Li Edelkoort: "I’m fascinated by archaeology. I dig in the past to find the future"

Antonella Galli, Design, Lidewij Edelkoort,

Guest of "Masterly. The Dutch in Milano" during the FuoriSalone, the renowned trend forecaster gave a lecture on the directions of taste and creativity in the coming years. If the present is difficult to interpret, Li Edelkoort looked to the distant past. From which to start again.

Li Edelkoort:

Lidewij Edelkoort fits the definition of creativity guru perfectly. The Dutch scholar expresses visions, anticipates trends, perceives and forecasts developments in taste and behaviour: skills that have earned her a solid reputation on the international scene. A designer by training, a thinker and an avid intellectual, she founded a consultancy firm with offices in Paris and New York, with which she works with international companies in a wide range of sectors to decipher the near future and help guide strategies. During the recently concluded Milan Design Week, she gave one of her enlightening lectures in the courtyard of Palazzo Francesco Turati, venue of the "Masterly. The Dutch in Milano" exhibition, as guest of the exhibition’s curator Nicole Uniquole. And, undoubtedly, the content of Li Edelkoort's talk found more than one similarity with the research presented in the context of the Masterly event by Dutch designers and companies.

Edelkoort opened her speech by expressing her passion for archaeology. Curious, for someone who deals with the future. But there are many reasons for this: Li’s work is similar to that of archaeologists, who come across fragments here and there, until they find that special piece that gives meaning to the entire excavation. Edelkoort is in search of future beauty, scattered in fragments among the thousands of things in our world, and which she seeks to bring to light through her research. But that’s not all: in addition to the common approach, for Li, archaeology and the study of primitive and ancient peoples offer an indispensable reference for creativity and design, especially in relation to the current uncertain times, imbued with brutality. The reference is not only to a specific war, "but to any other daily war, online, in politics, for the environment; I’m so sad about society, and desolate", she affirms. Li’s thoughts are thus turned to the distant past, to the beginning of time, to what man has discovered and invented: "And thanks to this, I can still be very proud to be human: we design ourselves to life, the solutions for the future come from the past" , she continues.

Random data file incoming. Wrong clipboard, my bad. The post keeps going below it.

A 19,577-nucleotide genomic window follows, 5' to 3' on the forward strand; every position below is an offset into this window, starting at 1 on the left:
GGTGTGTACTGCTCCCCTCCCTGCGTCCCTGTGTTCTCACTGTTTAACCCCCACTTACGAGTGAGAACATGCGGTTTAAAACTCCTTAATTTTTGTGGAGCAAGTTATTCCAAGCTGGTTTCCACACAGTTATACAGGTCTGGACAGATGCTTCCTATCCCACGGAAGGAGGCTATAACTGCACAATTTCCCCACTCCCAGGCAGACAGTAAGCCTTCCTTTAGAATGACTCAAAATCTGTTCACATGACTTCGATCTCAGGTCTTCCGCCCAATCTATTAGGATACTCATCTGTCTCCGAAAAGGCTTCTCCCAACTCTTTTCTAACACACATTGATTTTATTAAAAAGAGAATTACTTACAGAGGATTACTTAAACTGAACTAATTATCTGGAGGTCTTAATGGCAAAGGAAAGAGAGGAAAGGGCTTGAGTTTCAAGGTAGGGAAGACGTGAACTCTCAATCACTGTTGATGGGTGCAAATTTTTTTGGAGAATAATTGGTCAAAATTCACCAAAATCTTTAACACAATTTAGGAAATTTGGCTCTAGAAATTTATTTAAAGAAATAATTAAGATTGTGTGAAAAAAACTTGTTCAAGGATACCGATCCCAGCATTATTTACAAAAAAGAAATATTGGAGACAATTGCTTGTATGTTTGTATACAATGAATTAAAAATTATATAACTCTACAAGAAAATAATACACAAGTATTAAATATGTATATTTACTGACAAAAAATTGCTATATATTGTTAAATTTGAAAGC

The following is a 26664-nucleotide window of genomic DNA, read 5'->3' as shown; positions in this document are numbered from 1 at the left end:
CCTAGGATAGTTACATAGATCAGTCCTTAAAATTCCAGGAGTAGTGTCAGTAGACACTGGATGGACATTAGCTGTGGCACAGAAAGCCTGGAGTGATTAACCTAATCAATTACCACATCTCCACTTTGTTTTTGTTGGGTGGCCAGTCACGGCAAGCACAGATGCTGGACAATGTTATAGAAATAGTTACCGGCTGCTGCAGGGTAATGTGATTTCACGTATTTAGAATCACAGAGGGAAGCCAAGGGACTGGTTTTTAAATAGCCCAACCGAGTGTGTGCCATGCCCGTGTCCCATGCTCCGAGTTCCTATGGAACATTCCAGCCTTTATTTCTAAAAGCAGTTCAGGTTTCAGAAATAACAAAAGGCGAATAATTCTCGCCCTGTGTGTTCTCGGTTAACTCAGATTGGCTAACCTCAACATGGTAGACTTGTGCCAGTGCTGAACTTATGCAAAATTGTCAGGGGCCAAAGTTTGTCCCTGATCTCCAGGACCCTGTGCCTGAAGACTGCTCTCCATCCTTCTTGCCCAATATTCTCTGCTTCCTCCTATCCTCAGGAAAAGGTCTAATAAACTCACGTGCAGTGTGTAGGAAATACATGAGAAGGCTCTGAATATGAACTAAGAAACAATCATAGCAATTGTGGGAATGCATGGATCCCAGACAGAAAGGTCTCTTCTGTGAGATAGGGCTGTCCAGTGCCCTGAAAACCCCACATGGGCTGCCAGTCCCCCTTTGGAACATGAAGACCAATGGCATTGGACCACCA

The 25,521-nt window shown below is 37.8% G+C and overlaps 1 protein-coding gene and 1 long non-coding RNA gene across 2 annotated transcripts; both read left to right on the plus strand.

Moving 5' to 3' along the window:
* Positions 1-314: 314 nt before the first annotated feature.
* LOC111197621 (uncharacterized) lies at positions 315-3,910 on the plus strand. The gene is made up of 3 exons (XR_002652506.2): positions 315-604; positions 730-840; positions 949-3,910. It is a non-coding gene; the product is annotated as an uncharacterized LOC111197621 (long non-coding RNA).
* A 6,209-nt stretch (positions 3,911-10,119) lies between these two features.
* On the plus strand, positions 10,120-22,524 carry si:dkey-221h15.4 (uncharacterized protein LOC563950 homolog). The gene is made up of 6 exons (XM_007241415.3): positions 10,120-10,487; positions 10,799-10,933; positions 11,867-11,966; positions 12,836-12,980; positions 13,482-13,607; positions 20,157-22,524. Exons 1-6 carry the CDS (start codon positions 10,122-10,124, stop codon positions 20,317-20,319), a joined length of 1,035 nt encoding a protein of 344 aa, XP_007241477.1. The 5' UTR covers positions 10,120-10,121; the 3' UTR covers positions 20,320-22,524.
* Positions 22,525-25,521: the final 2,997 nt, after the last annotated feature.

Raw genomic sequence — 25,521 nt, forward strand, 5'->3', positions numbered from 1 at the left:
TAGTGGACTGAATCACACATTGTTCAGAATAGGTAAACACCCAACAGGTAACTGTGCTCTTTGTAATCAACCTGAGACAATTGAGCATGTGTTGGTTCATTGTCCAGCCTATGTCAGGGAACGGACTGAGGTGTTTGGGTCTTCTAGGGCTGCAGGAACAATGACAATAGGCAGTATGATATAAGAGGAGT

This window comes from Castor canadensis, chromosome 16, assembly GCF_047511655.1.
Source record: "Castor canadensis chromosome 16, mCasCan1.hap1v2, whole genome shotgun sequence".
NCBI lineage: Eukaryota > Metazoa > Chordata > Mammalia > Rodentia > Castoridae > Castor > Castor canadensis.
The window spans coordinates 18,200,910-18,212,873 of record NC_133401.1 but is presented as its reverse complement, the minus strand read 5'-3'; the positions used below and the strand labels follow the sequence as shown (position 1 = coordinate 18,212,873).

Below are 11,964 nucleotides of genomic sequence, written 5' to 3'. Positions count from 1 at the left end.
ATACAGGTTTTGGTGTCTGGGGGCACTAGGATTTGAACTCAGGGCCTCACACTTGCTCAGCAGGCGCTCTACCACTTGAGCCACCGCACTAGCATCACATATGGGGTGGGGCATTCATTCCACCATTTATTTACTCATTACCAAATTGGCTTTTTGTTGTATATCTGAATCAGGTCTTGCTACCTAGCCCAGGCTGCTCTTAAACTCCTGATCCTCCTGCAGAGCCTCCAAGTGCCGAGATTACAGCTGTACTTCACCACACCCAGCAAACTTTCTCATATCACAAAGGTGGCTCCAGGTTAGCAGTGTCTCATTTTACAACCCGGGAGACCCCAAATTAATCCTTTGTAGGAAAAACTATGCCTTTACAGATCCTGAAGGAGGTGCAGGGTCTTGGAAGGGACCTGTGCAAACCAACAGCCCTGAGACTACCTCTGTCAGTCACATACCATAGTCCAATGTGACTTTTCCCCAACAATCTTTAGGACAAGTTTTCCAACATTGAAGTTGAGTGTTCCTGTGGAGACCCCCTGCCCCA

Pigments, particularly natural ones, are the subject of Li’s research. Starting with the element that is at the top of her list. In other words the earth, or soil to be more precise: "Pigments are from the earth, some are biological extract from roots and plants. Our soil is becoming more important everyday", she explains. But the earth itself, with its dense materiality, the naturalness of the colours and – not least – its symbolic value, will be a primary object and subject for creative people, particularly those who work with their hands. The inspiration derived from soil takes us back in a direct line to the primitive world, to the indigenous peoples, explained Li, to their knowledge of nature, which unfortunately we have lost.

Among the pigments derived from earth, therefore, the scholar emphasised the importance of ochres (red ochre and yellow ochre, the most valuable, of which numerous deposits can be found in Italy), used in cave paintings by the first artists in human history, and still visible 40,000 years later. The tones, the lasting quality and the naturalness of ochres will inspire architects and designers. There will no longer be anything flat, but surfaces will become irregular, supporting the sense of touch. Even ceramic will lose its aesthetic rigidity, becoming a material characterised by a precious and fluid appearance.

Finally, in addition to natural pigments derived from the soil, Edelkoort focused on human pigments – and in particular melanin – which we will all have to produce in greater quantities as a result of climate change. Skin tones will also be an inspiration for clothes and objects, in the marvellous and infinite diversity of tones that characterises human beings.

(Antonella Galli)

Captions and credits
The photos refer to the participants and set-up of the 6th edition of the "Masterly. The Dutch in Milano" exhibition curated by Nicole Uniquole at Palazzo Francesco Turati in Milan for the FuoriSalone 2022. Courtesy of Masterly.

01, 03-05, 08-10, 13 Exhibition set up in the rooms of Palazzo Francesco Turati, photo by Nicole Marnati
02 Studio Lawrence, To Gather armchair
06 Vonn Jansen, Synchroni console
07 Lola van Praag, Textile Art Collection, ph. Naomi Jamie
11 Aectual Studio, Origami Floral Partition Screen
12 Walking on graphic grounds, Carpets for Buildings
14 Tess van Zalinge, ph. Justine Leenarts


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